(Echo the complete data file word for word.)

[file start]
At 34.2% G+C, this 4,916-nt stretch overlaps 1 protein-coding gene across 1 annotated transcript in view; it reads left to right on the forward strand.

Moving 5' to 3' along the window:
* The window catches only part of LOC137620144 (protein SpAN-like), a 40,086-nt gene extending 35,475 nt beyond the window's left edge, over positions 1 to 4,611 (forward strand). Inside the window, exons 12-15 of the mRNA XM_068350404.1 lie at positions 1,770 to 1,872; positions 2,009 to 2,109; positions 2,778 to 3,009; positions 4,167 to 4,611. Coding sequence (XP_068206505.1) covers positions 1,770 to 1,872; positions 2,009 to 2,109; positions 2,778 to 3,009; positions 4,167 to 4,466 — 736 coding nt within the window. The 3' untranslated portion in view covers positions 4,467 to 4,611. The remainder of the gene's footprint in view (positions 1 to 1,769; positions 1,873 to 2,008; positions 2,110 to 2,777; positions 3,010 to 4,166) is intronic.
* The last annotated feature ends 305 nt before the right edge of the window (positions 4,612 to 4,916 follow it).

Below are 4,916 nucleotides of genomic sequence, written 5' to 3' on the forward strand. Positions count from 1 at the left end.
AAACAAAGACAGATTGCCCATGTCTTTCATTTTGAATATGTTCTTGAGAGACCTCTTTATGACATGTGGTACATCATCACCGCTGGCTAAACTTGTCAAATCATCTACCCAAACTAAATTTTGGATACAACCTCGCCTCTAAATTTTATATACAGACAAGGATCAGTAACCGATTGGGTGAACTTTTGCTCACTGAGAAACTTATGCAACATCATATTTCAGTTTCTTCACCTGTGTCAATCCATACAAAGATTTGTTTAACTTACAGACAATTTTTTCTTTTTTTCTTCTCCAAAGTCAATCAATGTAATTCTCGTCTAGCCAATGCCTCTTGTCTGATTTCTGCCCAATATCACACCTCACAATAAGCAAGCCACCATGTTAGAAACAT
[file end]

At 34.2% G+C, this 4,916-nt stretch overlaps 1 protein-coding gene across 1 annotated transcript in view; it reads left to right on the forward strand.

Moving 5' to 3' along the window:
* The window catches only part of LOC137620144 (protein SpAN-like), a 40,086-nt gene extending 35,475 nt beyond the window's left edge, over positions 1 to 4,611 (forward strand). Inside the window, exons 12-15 of the mRNA XM_068350404.1 lie at positions 1,770 to 1,872; positions 2,009 to 2,109; positions 2,778 to 3,009; positions 4,167 to 4,611. Coding sequence (XP_068206505.1) covers positions 1,770 to 1,872; positions 2,009 to 2,109; positions 2,778 to 3,009; positions 4,167 to 4,466 — 736 coding nt within the window. The 3' untranslated portion in view covers positions 4,467 to 4,611. The remainder of the gene's footprint in view (positions 1 to 1,769; positions 1,873 to 2,008; positions 2,110 to 2,777; positions 3,010 to 4,166) is intronic.
* The last annotated feature ends 305 nt before the right edge of the window (positions 4,612 to 4,916 follow it).

Below are 4,916 nucleotides of genomic sequence, written 5' to 3' on the forward strand. Positions count from 1 at the left end.
AAACAAAGACAGATTGCCCATGTCTTTCATTTTGAATATGTTCTTGAGAGACCTCTTTATGACATGTGGTACATCATCACCGCTGGCTAAACTTGTCAAATCATCTACCCAAACTAAATTTTGGATACAACCTCGCCTCTAAATTTTATATACAGACAAGGATCAGTAACCGATTGGGTGAACTTTTGCTCACTGAGAAACTTATGCAACATCATATTTCAGTTTCTTCACCTGTGTCAATCCATACAAAGATTTGTTTAACTTACAGACAATTTTTTCTTTTTTTCTTCTCCAAAGTCAATCAATGTAATTCTCGTCTAGCCAATGCCTCTTGTCTGATTTCTGCCCAATATCACACCTCACAATAAGCAAGCCACCATGTTAGAAACAT